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Last week I blogged about a funny fake music news story over at TheOnion.com. And it reminded me of a marketing lesson we should all make good use of …
At editorial meetings, each writer comes to the table with a list of possible story ideas. To introduce each idea, all they do is read the headline they’ve written for the story. If everyone laughs, they know they have a winning concept that may be worthy of a full story.
To demonstrate, here are some recent Onion headlines:
- Open-Minded Music Lover Likes All Kinds Of Metal
- Acid Trip Better Planned Than Vacation
- Outdoor-Music-Festival Grounds Mistaken for Refugee Camp
- GEICO Saves 15 Percent or More by Discontinuing Advertising
- Singer Cites Girlfriend as Reason He Lives, Dies, Breaks Down, Cries
- Average Age of Wacky TV Neighbors Dropping
- Single Bee Sends Gathering of Humans Into Helpless Panic
In The Onion world, a good headline delivers the whole story, complete with the punchline. The rest of the news story simply takes the core idea and expands on the joke.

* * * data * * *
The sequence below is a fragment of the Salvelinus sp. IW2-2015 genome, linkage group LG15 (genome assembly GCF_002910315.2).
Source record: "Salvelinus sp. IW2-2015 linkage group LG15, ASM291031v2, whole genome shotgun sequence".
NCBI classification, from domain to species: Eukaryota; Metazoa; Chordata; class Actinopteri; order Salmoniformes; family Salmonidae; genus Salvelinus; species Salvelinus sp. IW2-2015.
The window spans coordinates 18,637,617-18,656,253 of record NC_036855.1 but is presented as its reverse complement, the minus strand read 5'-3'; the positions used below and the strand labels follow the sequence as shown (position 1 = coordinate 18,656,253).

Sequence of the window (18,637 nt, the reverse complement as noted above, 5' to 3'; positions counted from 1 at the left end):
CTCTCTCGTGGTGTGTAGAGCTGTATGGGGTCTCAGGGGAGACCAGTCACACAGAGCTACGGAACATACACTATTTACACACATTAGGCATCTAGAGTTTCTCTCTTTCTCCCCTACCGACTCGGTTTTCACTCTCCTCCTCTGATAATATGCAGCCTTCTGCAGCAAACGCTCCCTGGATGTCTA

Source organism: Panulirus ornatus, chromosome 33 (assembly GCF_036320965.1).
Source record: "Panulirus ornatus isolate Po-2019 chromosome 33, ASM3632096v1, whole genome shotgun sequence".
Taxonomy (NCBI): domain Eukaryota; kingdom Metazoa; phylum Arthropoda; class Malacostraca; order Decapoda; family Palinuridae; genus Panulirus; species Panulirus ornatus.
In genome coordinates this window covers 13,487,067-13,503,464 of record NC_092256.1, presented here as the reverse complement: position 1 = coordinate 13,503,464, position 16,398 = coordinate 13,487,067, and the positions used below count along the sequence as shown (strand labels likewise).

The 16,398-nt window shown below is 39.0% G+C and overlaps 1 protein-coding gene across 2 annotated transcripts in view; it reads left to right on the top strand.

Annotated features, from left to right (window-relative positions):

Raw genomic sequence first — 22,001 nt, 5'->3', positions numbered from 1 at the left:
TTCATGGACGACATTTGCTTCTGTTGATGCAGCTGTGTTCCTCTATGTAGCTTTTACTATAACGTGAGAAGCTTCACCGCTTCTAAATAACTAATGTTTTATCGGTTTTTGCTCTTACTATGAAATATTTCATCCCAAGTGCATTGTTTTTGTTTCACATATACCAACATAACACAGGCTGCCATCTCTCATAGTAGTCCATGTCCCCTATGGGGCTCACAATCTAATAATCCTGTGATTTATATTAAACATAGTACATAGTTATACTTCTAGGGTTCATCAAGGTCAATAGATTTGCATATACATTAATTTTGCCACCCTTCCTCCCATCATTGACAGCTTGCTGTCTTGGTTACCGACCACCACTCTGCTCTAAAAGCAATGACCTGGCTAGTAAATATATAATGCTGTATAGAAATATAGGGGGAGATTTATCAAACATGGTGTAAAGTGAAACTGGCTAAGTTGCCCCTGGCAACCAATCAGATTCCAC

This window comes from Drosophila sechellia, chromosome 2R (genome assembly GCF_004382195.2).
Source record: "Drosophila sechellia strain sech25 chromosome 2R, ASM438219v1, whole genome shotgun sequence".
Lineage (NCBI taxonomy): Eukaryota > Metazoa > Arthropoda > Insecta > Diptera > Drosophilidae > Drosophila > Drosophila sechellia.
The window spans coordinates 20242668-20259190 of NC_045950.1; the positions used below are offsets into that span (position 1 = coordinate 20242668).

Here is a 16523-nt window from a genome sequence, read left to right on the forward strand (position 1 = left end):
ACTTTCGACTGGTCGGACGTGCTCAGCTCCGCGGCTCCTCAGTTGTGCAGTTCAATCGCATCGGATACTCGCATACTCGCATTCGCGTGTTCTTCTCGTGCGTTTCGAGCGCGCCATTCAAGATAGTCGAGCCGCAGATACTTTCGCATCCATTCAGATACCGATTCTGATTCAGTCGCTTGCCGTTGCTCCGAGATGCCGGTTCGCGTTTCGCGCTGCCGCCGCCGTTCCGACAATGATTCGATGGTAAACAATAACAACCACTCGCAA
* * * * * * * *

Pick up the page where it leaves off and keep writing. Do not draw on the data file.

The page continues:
So where’s the music marketing lesson?
Well, what’s your headline? How do you describe your band or your new CD or your next gig so that people immediately “get it”? Because, once they get it, then — and only then — can you expand on the premise and feed them more.
If an Onion writer has to take even one minute to explain a funny premise, the idea is dead in the water. The Onion‘s editors believe their readers shouldn’t have to work hard to comprehend and enjoy entertainment. Treat your fans and potential fans with the same respect.
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